People decide in 30-60 seconds whether they will pay the slightest bit of attention to you. If you slay that dragon, and they decide to tune in, you get ~3 minutes (their attention span) to possibly earn an additional smidgen of their interest.
This is a “formula” for the 30-60 seconds. I will not do it justice. Its creator is communication expert, Sam Horn (http://www.intrigueagency.com/). She is extraordinary and I strongly recommend that you to try to hear her talk or buy her materials. In any case, I willshare my paraphrase of her ingenious and flexible formula for describing anything to anyone.
The power of the formula is that it engages the listener, tells your differentiation in that context, and gives the listener reasons to believe you. You are still You, just more Interesting. I think you’ll like You this way.
The Specifics and An Example
I will use the example of a startup company that I am mentoring, named salaUno. It is a Mexican eye clinic. Not excited by that description? Read on.
As Sam notes: This formula works whether you are answering the question, “What do you do?” at a cocktail party, or pitching your company at the biggest funding opportunity of your life.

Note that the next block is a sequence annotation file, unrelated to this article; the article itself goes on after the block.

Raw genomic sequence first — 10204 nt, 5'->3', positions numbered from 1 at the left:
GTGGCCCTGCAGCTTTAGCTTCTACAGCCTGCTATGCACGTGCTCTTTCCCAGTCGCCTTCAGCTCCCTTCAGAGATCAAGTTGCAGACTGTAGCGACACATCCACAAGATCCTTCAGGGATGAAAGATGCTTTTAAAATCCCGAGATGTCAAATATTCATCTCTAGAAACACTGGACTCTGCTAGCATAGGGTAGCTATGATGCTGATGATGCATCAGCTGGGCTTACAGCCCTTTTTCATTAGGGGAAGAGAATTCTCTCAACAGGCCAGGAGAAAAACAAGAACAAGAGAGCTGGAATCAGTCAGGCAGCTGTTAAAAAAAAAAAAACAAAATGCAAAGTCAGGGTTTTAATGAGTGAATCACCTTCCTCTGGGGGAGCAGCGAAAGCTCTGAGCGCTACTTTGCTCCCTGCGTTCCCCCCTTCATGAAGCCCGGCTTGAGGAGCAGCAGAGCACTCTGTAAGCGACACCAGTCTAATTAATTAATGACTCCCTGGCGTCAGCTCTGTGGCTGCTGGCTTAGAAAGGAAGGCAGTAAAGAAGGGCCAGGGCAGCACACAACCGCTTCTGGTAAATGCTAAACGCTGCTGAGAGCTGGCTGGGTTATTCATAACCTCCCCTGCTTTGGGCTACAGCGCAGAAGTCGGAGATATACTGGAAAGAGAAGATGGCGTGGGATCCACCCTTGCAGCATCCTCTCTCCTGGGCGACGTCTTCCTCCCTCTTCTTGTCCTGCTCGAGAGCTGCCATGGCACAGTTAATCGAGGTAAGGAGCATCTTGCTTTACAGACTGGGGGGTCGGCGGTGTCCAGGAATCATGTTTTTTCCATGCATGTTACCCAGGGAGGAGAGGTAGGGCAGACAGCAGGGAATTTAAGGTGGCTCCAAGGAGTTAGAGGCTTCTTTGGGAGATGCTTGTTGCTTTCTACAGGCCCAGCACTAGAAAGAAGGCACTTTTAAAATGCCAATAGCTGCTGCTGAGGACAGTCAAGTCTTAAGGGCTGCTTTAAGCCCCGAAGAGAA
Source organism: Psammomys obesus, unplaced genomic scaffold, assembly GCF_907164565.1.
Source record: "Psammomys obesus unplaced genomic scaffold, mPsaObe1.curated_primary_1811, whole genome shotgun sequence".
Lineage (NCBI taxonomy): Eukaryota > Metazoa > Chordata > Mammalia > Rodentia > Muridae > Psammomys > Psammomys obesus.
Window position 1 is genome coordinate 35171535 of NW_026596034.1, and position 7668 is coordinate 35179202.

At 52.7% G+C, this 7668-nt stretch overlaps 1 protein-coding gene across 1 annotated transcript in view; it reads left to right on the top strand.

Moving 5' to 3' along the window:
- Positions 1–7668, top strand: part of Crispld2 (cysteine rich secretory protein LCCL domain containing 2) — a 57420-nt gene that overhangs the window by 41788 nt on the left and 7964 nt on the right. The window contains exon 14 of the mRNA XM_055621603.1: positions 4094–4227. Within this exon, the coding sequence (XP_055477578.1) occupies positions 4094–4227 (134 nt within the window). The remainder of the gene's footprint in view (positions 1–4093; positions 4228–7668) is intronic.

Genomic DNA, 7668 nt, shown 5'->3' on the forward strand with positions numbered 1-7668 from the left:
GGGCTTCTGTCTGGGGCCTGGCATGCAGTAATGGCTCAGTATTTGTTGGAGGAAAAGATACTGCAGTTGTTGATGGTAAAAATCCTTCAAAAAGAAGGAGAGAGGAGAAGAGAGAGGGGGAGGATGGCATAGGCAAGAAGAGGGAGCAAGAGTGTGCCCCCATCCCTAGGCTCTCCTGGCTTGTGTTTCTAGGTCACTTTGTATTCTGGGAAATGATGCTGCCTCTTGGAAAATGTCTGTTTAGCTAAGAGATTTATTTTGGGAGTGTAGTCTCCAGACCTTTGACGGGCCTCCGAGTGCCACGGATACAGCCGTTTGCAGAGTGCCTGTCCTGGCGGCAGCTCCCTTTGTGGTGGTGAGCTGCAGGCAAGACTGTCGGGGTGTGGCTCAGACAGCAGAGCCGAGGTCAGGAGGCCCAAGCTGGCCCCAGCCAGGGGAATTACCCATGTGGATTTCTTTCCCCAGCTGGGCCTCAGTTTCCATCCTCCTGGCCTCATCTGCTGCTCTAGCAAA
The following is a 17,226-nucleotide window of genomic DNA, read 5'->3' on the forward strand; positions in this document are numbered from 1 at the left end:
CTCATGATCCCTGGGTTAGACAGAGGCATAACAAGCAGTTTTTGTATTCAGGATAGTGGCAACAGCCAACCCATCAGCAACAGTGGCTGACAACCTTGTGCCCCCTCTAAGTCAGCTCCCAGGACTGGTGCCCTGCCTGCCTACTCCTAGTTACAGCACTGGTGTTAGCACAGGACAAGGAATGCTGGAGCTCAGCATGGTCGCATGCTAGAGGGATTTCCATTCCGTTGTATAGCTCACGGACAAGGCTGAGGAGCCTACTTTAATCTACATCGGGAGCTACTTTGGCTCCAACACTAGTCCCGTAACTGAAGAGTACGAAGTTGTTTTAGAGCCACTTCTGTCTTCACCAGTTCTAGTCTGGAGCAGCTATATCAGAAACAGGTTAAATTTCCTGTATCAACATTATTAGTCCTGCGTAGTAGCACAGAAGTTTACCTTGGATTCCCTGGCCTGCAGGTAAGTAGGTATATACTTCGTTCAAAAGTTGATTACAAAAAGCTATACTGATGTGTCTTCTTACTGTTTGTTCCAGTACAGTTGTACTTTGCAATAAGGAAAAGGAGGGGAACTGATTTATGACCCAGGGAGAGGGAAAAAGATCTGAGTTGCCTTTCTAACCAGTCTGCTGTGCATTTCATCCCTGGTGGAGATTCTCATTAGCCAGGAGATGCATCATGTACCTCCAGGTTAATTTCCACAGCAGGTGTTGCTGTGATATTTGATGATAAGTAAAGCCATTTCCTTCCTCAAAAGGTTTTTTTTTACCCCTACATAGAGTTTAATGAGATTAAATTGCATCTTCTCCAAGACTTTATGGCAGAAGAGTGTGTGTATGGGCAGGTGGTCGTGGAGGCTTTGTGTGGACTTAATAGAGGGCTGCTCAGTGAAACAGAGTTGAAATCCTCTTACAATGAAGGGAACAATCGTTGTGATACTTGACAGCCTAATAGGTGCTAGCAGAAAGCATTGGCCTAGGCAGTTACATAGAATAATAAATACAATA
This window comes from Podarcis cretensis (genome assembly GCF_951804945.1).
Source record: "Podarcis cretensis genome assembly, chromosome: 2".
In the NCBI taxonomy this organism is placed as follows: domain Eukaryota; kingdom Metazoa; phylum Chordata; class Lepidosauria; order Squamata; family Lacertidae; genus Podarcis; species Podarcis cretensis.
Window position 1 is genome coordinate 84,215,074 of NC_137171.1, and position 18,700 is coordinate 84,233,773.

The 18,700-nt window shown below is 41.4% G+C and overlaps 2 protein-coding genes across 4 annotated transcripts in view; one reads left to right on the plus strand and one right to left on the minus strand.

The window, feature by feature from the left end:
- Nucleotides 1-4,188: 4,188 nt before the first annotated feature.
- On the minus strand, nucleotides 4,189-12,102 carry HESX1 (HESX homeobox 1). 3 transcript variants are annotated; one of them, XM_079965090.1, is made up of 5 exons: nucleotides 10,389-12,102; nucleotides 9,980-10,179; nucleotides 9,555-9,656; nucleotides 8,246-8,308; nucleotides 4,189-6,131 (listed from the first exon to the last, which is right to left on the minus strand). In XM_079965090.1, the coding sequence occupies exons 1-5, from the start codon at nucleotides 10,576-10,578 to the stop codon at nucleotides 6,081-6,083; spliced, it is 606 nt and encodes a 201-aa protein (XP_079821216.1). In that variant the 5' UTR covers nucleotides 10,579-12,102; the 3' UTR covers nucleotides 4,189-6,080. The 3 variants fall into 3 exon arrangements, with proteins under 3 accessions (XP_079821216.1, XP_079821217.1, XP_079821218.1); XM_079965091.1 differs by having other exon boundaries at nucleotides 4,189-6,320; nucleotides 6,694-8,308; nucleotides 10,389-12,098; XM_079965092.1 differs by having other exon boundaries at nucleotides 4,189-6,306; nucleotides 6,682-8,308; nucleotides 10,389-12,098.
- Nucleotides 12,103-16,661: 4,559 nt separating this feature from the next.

What to Remember if You Don’t Remember the Formula
The formula works because it conforms to the human nature of the listener rather than the knowledge and ego of the speaker:
- Our self-absorption halts briefly in response to new, surprising information.
- Injecting an inspirational vision engages a different and valuable part of the brain. Factual small ideas may inform but they won’t attract or motivate.
- The impact of a thing is always more interesting than the thing itself.
- Dude, it’s not that you aren’t credible, but, well, bring external validation.
- Have you tried this with success? Send an example
- Do you have suggested additions or modifications to this approach?
Tagged: business, effective communication, passion, sales
Thanks, Taia. This actually made me re-think the way I pitch myself: offering a vision or talking about the impact of my work, rather than the work itself, makes so much sense.